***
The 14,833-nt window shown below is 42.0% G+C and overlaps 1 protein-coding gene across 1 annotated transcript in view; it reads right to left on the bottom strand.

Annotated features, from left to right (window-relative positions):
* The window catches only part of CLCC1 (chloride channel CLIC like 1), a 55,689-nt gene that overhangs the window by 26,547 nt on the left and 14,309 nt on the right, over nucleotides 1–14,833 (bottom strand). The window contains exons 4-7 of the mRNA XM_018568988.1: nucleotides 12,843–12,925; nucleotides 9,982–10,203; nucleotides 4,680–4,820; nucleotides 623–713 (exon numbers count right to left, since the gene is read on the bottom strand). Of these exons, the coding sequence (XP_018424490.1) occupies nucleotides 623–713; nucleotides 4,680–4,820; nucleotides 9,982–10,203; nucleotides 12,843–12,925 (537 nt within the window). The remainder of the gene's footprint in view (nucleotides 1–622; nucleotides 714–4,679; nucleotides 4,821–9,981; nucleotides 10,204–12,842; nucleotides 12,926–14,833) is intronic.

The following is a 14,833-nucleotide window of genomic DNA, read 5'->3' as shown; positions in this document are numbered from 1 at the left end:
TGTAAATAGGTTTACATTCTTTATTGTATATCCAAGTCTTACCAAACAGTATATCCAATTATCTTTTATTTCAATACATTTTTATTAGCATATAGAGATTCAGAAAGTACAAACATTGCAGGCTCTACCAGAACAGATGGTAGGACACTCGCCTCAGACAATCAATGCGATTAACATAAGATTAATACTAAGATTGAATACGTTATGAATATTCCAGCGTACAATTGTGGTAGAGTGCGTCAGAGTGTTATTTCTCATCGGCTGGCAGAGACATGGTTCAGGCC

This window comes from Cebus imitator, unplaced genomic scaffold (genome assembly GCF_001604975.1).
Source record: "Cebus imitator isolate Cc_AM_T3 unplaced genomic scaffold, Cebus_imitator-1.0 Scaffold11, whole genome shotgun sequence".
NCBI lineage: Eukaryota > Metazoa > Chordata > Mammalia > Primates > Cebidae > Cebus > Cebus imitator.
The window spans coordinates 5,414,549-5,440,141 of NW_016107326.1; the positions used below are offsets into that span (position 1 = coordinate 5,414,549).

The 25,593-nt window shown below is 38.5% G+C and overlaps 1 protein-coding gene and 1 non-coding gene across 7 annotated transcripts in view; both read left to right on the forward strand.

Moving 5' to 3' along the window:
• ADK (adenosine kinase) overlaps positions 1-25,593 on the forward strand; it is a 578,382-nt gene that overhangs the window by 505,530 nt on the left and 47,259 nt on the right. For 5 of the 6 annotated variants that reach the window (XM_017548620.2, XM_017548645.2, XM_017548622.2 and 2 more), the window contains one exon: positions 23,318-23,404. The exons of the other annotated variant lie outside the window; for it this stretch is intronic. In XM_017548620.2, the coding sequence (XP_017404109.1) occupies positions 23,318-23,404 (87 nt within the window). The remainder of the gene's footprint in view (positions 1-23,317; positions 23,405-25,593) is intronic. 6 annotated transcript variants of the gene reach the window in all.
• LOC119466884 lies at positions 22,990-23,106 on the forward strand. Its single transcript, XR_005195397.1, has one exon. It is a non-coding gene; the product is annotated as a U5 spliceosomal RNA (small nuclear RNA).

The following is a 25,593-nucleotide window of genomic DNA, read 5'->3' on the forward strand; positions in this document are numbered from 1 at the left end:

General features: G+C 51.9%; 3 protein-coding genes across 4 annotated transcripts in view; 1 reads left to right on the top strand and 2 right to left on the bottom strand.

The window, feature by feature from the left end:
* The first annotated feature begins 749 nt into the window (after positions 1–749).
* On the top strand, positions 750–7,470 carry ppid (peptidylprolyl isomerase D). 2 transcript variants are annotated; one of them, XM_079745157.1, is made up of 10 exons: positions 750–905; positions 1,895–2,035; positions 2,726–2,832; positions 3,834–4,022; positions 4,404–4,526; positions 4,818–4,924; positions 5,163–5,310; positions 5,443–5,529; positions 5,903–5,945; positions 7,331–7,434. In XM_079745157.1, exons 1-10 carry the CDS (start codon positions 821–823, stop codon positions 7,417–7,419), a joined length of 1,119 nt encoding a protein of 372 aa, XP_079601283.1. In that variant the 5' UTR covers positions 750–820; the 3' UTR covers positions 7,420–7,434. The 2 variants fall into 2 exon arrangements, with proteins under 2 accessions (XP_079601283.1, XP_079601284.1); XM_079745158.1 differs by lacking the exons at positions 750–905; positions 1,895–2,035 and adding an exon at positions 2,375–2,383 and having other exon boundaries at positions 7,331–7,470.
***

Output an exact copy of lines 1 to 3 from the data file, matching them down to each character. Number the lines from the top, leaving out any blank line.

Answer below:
The 14,833-nt window shown below is 42.0% G+C and overlaps 1 protein-coding gene across 1 annotated transcript in view; it reads right to left on the bottom strand.

Annotated features, from left to right (window-relative positions):
* The window catches only part of CLCC1 (chloride channel CLIC like 1), a 55,689-nt gene that overhangs the window by 26,547 nt on the left and 14,309 nt on the right, over nucleotides 1–14,833 (bottom strand). The window contains exons 4-7 of the mRNA XM_018568988.1: nucleotides 12,843–12,925; nucleotides 9,982–10,203; nucleotides 4,680–4,820; nucleotides 623–713 (exon numbers count right to left, since the gene is read on the bottom strand). Of these exons, the coding sequence (XP_018424490.1) occupies nucleotides 623–713; nucleotides 4,680–4,820; nucleotides 9,982–10,203; nucleotides 12,843–12,925 (537 nt within the window). The remainder of the gene's footprint in view (nucleotides 1–622; nucleotides 714–4,679; nucleotides 4,821–9,981; nucleotides 10,204–12,842; nucleotides 12,926–14,833) is intronic.